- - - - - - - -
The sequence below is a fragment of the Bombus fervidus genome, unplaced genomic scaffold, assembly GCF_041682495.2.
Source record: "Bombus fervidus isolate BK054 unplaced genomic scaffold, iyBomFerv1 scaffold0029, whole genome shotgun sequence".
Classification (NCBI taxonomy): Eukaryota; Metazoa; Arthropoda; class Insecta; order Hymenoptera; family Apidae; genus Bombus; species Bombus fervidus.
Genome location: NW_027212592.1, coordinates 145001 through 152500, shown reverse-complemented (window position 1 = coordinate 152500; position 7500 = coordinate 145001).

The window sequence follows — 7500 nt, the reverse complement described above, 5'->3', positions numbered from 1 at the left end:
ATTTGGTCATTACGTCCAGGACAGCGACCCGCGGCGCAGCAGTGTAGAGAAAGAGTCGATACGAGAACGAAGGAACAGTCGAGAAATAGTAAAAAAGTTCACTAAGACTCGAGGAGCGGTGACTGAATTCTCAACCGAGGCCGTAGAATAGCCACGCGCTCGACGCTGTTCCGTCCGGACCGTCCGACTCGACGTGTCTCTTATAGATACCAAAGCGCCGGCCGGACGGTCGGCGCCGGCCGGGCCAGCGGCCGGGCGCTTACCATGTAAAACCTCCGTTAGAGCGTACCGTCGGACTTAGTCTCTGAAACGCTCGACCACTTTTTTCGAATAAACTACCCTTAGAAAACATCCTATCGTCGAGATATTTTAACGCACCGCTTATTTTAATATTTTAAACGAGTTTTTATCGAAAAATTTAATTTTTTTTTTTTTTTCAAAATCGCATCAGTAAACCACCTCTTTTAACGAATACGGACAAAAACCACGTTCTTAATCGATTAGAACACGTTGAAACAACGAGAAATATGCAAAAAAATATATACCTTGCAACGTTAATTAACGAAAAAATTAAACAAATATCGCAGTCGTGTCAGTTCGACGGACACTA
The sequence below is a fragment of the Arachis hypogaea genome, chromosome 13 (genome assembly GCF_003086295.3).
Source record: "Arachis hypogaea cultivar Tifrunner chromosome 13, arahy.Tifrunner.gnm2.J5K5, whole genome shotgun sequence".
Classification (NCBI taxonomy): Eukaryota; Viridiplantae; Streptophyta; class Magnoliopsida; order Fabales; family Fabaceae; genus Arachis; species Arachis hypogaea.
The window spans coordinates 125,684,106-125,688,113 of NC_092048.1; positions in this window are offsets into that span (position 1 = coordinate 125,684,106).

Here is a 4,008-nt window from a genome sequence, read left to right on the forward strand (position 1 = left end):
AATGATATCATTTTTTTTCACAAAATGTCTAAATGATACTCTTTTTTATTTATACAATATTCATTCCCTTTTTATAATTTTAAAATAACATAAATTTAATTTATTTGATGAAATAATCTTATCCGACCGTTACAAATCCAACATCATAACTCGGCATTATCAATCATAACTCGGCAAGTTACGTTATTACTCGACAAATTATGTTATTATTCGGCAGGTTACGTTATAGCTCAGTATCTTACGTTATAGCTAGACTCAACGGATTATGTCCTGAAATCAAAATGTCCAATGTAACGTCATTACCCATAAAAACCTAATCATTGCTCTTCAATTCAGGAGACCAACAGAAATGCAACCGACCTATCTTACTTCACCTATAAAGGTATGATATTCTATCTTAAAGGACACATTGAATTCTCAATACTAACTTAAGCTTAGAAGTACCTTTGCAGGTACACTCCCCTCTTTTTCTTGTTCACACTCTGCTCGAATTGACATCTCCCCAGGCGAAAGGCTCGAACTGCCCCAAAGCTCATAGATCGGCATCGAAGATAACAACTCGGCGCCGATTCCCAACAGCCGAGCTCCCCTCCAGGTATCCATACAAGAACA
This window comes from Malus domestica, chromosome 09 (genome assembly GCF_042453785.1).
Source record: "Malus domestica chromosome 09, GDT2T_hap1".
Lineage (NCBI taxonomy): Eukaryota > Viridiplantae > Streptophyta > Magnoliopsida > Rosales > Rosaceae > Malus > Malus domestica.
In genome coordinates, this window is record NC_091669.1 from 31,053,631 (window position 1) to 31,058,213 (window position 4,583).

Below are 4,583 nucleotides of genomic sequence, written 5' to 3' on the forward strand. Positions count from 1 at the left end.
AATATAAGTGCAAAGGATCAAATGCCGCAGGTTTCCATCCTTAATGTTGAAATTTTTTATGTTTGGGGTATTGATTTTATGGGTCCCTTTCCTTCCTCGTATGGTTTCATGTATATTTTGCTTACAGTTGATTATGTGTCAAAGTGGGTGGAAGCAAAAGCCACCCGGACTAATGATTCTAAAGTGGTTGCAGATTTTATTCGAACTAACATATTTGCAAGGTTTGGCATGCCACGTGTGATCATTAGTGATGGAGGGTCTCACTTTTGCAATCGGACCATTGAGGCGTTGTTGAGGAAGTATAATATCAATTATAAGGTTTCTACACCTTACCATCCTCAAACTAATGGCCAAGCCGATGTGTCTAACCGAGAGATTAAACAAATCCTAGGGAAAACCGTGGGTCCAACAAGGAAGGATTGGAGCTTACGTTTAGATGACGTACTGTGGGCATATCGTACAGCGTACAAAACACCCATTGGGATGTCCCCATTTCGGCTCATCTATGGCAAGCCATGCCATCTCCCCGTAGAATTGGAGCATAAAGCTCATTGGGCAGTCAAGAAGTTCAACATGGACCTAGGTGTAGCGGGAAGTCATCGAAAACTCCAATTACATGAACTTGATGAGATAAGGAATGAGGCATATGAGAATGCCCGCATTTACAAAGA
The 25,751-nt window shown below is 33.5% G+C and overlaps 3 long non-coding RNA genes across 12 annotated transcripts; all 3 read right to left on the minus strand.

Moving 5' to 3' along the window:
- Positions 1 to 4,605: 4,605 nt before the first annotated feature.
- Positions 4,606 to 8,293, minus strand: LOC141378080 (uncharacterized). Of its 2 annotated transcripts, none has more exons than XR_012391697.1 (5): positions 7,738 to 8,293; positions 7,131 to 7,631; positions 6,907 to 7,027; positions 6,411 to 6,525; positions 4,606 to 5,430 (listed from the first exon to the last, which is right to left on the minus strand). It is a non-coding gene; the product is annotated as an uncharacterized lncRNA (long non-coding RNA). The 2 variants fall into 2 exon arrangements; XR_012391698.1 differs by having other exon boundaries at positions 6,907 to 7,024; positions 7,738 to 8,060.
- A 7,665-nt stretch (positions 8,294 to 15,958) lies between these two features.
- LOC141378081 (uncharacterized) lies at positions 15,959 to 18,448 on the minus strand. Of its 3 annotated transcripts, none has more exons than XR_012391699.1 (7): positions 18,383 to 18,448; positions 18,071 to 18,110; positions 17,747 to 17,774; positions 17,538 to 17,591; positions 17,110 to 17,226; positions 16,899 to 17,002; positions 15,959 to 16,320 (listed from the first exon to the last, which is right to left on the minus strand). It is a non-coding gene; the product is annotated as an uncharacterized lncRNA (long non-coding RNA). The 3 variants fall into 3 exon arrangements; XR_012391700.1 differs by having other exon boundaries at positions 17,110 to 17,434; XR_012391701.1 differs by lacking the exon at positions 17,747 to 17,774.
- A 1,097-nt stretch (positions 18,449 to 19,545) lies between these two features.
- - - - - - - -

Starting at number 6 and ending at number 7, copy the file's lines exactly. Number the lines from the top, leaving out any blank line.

ATTTGGTCATTACGTCCAGGACAGCGACCCGCGGCGCAGCAGTGTAGAGAAAGAGTCGATACGAGAACGAAGGAACAGTCGAGAAATAGTAAAAAAGTTCACTAAGACTCGAGGAGCGGTGACTGAATTCTCAACCGAGGCCGTAGAATAGCCACGCGCTCGACGCTGTTCCGTCCGGACCGTCCGACTCGACGTGTCTCTTATAGATACCAAAGCGCCGGCCGGACGGTCGGCGCCGGCCGGGCCAGCGGCCGGGCGCTTACCATGTAAAACCTCCGTTAGAGCGTACCGTCGGACTTAGTCTCTGAAACGCTCGACCACTTTTTTCGAATAAACTACCCTTAGAAAACATCCTATCGTCGAGATATTTTAACGCACCGCTTATTTTAATATTTTAAACGAGTTTTTATCGAAAAATTTAATTTTTTTTTTTTTTTCAAAATCGCATCAGTAAACCACCTCTTTTAACGAATACGGACAAAAACCACGTTCTTAATCGATTAGAACACGTTGAAACAACGAGAAATATGCAAAAAAATATATACCTTGCAACGTTAATTAACGAAAAAATTAAACAAATATCGCAGTCGTGTCAGTTCGACGGACACTA
The sequence below is a fragment of the Arachis hypogaea genome, chromosome 13 (genome assembly GCF_003086295.3).